The National Retail Federation and security analysts are urging merchants and consumers to remain vigilant during the high-peak shopping season, noting that high-volume sales may provide additional opportunities for cybercriminals to attack vulnerable POS infrastructures. Among the chief concerns is the notion that retailers that have upgraded Europay, MasterCard and Visa (EMV) payment systems have solved the security issue. EMV is a good start but far from a silver bullet, some analysts have noted.
“EMV technology ensures that the physical card being presented for payment isn’t a fraudulent card, so EMV in and of itself is not a security technology,” said Steve Robb, Senior Vice President for ControlScan Inc., a provider of managed security and compliance services. “True POS security involves people, processes and technologies that protect data while it’s at rest and in transit. For example, properly configured firewalls need to be in place and actively monitored.”
E-commerce threat landscape
For the first time in U.S. history, total digital commerce surpassed $3 billion on Cyber Monday in 2015, a 21 percent increase over the previous year. Amazon Inc., Wal-mart Stores Inc., eBay Inc., Target Corp. and Best Buy Inc. were the top five e-commerce websites, according to comScore, a data analytics company.
“Despite some talk of Cyber Monday declining in importance, the day’s historical highs and continued strong growth rates confirm it is a hugely important shopping event,” said Gian Fulgoni, comScore Chairman Emeritus.
Increasing e-commerce traffic coupled with heightened in-store security and ongoing EMV adoption will push cybercriminals to online retail sites, data security analysts have said. HyTrust, a cloud control and security company, has seen a marked increase in cyber attacks, from nation-sponsored espionage to cyber criminals stealing data from major retailers.
“Being compliant with industry regulations does not mean you’re secure,” said Eric Chiu, HyTrust co-founder and President. “No company is immune to attack and security must be a top priority rather than an afterthought or insurance plan.”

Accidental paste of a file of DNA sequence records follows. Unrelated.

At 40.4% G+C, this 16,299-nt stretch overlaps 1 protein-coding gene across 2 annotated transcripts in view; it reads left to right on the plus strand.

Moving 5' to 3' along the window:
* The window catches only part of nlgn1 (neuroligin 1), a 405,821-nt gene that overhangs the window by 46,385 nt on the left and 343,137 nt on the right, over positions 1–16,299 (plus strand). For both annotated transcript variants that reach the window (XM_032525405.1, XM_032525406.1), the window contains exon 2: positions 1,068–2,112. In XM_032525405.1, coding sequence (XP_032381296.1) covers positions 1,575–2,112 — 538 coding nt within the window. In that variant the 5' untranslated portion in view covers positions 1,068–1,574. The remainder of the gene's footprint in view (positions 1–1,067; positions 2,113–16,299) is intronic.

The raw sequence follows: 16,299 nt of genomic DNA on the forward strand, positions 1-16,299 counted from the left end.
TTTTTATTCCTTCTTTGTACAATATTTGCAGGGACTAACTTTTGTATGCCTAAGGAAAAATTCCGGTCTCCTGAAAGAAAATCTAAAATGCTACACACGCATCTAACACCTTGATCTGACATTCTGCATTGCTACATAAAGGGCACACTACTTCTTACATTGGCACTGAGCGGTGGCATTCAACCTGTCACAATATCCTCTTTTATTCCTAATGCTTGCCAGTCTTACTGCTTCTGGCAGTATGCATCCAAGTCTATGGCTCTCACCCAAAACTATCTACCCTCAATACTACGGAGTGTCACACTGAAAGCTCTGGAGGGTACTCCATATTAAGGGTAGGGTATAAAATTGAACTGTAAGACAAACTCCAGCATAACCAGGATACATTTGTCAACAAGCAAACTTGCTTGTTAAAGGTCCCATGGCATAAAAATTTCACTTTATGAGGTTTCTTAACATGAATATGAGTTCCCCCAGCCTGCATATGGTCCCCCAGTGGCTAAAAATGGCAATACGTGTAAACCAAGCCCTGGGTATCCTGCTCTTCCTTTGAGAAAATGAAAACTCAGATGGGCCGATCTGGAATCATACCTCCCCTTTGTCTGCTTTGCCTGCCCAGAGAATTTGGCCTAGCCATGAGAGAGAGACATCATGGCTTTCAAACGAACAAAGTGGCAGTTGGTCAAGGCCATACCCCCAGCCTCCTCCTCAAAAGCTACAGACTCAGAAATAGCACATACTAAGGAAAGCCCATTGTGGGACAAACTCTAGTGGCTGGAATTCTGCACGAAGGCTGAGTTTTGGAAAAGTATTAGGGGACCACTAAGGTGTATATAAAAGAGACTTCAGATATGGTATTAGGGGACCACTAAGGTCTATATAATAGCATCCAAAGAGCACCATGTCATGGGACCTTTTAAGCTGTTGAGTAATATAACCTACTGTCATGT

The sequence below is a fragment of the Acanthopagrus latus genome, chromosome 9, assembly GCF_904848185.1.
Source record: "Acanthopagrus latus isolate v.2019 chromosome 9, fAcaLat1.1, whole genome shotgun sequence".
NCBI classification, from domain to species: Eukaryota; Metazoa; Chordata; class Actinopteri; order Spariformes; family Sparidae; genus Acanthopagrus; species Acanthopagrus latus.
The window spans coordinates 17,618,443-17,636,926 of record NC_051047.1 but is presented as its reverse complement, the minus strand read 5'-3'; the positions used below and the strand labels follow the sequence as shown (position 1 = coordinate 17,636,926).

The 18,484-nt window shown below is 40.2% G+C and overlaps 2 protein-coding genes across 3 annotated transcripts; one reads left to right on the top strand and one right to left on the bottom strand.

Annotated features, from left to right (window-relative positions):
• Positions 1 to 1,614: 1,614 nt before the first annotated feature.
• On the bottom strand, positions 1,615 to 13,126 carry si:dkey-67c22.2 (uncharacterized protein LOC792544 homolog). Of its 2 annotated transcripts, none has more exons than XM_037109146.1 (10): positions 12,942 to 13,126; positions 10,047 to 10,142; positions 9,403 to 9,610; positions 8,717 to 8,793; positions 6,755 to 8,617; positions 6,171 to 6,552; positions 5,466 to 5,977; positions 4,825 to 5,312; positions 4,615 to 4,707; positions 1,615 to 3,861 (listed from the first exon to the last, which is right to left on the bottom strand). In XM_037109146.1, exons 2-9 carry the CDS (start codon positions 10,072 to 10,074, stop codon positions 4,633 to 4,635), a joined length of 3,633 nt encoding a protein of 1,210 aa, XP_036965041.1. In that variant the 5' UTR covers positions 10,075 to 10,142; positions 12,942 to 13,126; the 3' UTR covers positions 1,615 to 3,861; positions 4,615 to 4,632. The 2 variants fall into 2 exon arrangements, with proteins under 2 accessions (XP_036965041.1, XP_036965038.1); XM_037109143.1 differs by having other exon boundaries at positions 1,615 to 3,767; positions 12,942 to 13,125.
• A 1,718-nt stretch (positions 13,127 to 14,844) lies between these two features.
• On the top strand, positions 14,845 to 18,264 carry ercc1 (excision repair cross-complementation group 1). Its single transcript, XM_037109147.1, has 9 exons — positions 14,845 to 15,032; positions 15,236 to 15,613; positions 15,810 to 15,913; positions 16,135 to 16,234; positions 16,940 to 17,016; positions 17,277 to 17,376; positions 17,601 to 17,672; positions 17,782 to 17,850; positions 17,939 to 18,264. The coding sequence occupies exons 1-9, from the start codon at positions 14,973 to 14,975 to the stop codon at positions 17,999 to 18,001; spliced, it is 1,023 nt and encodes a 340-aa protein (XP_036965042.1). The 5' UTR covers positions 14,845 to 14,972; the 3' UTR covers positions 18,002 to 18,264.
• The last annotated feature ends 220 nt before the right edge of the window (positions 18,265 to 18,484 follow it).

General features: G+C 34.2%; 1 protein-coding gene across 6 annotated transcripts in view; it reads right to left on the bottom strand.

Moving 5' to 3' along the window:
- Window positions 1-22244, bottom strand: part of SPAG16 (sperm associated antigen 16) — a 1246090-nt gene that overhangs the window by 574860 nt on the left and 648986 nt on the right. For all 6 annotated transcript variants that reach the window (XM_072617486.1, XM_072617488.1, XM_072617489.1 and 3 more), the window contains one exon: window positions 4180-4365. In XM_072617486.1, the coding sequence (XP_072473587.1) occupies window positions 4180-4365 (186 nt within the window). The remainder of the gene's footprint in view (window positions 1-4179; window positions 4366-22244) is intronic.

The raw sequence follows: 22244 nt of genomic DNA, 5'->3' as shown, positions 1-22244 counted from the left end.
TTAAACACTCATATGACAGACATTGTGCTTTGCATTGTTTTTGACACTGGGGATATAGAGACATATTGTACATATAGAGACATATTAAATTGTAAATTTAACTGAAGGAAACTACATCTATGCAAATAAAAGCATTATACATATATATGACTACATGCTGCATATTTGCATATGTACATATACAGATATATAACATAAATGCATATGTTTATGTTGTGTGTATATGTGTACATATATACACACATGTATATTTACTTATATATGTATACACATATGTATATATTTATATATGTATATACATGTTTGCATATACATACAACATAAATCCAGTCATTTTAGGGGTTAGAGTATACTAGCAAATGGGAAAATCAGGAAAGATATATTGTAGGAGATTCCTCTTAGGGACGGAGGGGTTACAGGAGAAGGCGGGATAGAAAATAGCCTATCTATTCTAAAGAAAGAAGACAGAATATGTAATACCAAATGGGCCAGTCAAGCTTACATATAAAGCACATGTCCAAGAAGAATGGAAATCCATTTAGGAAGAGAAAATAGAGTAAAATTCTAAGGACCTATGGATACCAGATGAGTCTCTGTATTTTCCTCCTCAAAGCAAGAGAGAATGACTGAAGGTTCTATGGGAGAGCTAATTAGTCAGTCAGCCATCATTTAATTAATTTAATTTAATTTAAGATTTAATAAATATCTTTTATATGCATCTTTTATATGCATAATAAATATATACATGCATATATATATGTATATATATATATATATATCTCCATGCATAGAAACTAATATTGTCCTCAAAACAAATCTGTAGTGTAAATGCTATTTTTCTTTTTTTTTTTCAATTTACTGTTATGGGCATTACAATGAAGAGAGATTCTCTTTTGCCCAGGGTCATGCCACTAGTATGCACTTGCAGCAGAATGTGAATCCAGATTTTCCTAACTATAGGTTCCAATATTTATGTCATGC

Merchant, consumer security best practices
Following are Chiu’s recommended strategies for merchants and consumers throughout and beyond the holiday shopping season:
- Comprehensive security planning for merchants: Build a comprehensive security strategy that assumes cyberattackers are already on your network. The strategy should start with the data itself and utilize strong encryption and key management. Organizations leveraging public cloud computing should choose an encryption solution that allows them to hold their own encryption keys, so they are always in control of customer data.
- Access controls, role-based monitoring for merchants: “Insider threats are the primary cause of breaches today,” Chiu said. “Implementing strong access controls and role-based monitoring will provide employees with access to pertinent information and systems needed in order to perform their specific job duties, while restricting access from cybercriminals and disgruntled employees.”
- Active account monitoring for consumers: Fraudulent charges can sometimes takes weeks, months or even years to detect. Chiu recommended ongoing vigilance in reviewing payment card accounts. “It’s best to get in the habit of keeping track of where you shop and maintaining good online hygiene,” he said. Thieves will frequently make very small charges to test a payment card account before ringing up large, fraudulent transactions. He urged consumers to alert their credit card companies immediately of any suspicious charges, no matter how small.
- Strong passwords for merchants, consumers: Chiu recommends using strong passwords for online accounts, preferably with unusual combinations of numbers, letters and characters. Avoid using the same password across multiple accounts. He recommended using a password manager to help keep track of numerous passwords.
- Limit stored passwords for consumers: “When creating a profile with online businesses, don’t allow them to store your credit card number,” Chiu said. “It’s one less item to worry about in the event the retailer experiences a breach, or if an attacker gains access to your account.”
Chiu urged companies to make data security a strategic priority, noting that good planning and employee training can go a long way. “Not only are CEOs losing their jobs over breaches, but the costs are staggering, including legal costs, remediation, credit monitoring, notification, brand damage and downtime resulting from a breach,” he said.
Vann Abernethy a Security Specialist at NSFocus, a global network security provider with U.S. offices in Santa Clara, Calif., recommends installing a firewall and routinely screening all third-party suppliers to spot any coding or errors that might lead to compromise. “Retailers should enforce strong authentication for any administrators who access these systems, and limit that access to the bare minimum,” he said, further noting that both insider threats and potential breaches can be caused by “trusted” users accessing critical systems while under compromise themselves. “Have a strategy to deal with DDoS attacks, as these may be smokescreens for data exfiltration, or other fraudulent activity.”